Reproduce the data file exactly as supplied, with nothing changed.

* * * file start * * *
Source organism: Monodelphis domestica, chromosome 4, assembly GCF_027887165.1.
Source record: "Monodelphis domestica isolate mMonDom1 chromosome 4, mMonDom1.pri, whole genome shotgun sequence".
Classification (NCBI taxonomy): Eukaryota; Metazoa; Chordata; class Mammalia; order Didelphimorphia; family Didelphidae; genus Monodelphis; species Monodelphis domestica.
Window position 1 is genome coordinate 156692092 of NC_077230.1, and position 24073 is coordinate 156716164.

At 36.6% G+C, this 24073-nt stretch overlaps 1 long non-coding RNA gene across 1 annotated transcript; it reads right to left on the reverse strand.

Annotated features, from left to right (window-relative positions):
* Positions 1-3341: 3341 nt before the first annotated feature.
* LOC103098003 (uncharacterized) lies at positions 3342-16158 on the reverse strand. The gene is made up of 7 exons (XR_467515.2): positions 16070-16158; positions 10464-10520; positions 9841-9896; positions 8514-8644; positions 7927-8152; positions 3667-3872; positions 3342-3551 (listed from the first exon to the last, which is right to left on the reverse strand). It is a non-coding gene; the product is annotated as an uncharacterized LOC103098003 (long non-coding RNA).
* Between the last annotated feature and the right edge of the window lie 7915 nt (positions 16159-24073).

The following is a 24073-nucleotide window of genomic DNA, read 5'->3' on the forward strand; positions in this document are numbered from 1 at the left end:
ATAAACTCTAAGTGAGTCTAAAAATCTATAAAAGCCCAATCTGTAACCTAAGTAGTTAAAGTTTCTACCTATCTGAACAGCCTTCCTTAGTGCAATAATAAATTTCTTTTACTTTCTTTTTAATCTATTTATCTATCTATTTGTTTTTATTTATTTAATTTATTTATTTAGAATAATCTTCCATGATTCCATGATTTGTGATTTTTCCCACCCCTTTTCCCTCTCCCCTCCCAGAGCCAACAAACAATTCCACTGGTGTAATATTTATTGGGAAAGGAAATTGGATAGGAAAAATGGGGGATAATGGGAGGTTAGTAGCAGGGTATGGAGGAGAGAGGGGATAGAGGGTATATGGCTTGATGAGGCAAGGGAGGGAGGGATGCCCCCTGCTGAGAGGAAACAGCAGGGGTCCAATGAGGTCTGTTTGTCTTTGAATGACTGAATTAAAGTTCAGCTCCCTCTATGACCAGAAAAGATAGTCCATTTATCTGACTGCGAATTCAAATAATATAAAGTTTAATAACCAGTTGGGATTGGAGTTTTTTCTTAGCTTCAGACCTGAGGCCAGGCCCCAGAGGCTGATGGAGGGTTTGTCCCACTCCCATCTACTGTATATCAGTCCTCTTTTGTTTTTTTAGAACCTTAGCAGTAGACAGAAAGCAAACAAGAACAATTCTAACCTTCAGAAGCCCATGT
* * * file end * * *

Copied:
Source organism: Monodelphis domestica, chromosome 4, assembly GCF_027887165.1.
Source record: "Monodelphis domestica isolate mMonDom1 chromosome 4, mMonDom1.pri, whole genome shotgun sequence".
Classification (NCBI taxonomy): Eukaryota; Metazoa; Chordata; class Mammalia; order Didelphimorphia; family Didelphidae; genus Monodelphis; species Monodelphis domestica.
Window position 1 is genome coordinate 156692092 of NC_077230.1, and position 24073 is coordinate 156716164.

At 36.6% G+C, this 24073-nt stretch overlaps 1 long non-coding RNA gene across 1 annotated transcript; it reads right to left on the reverse strand.

Annotated features, from left to right (window-relative positions):
* Positions 1-3341: 3341 nt before the first annotated feature.
* LOC103098003 (uncharacterized) lies at positions 3342-16158 on the reverse strand. The gene is made up of 7 exons (XR_467515.2): positions 16070-16158; positions 10464-10520; positions 9841-9896; positions 8514-8644; positions 7927-8152; positions 3667-3872; positions 3342-3551 (listed from the first exon to the last, which is right to left on the reverse strand). It is a non-coding gene; the product is annotated as an uncharacterized LOC103098003 (long non-coding RNA).
* Between the last annotated feature and the right edge of the window lie 7915 nt (positions 16159-24073).

The following is a 24073-nucleotide window of genomic DNA, read 5'->3' on the forward strand; positions in this document are numbered from 1 at the left end:
ATAAACTCTAAGTGAGTCTAAAAATCTATAAAAGCCCAATCTGTAACCTAAGTAGTTAAAGTTTCTACCTATCTGAACAGCCTTCCTTAGTGCAATAATAAATTTCTTTTACTTTCTTTTTAATCTATTTATCTATCTATTTGTTTTTATTTATTTAATTTATTTATTTAGAATAATCTTCCATGATTCCATGATTTGTGATTTTTCCCACCCCTTTTCCCTCTCCCCTCCCAGAGCCAACAAACAATTCCACTGGTGTAATATTTATTGGGAAAGGAAATTGGATAGGAAAAATGGGGGATAATGGGAGGTTAGTAGCAGGGTATGGAGGAGAGAGGGGATAGAGGGTATATGGCTTGATGAGGCAAGGGAGGGAGGGATGCCCCCTGCTGAGAGGAAACAGCAGGGGTCCAATGAGGTCTGTTTGTCTTTGAATGACTGAATTAAAGTTCAGCTCCCTCTATGACCAGAAAAGATAGTCCATTTATCTGACTGCGAATTCAAATAATATAAAGTTTAATAACCAGTTGGGATTGGAGTTTTTTCTTAGCTTCAGACCTGAGGCCAGGCCCCAGAGGCTGATGGAGGGTTTGTCCCACTCCCATCTACTGTATATCAGTCCTCTTTTGTTTTTTTAGAACCTTAGCAGTAGACAGAAAGCAAACAAGAACAATTCTAACCTTCAGAAGCCCATGT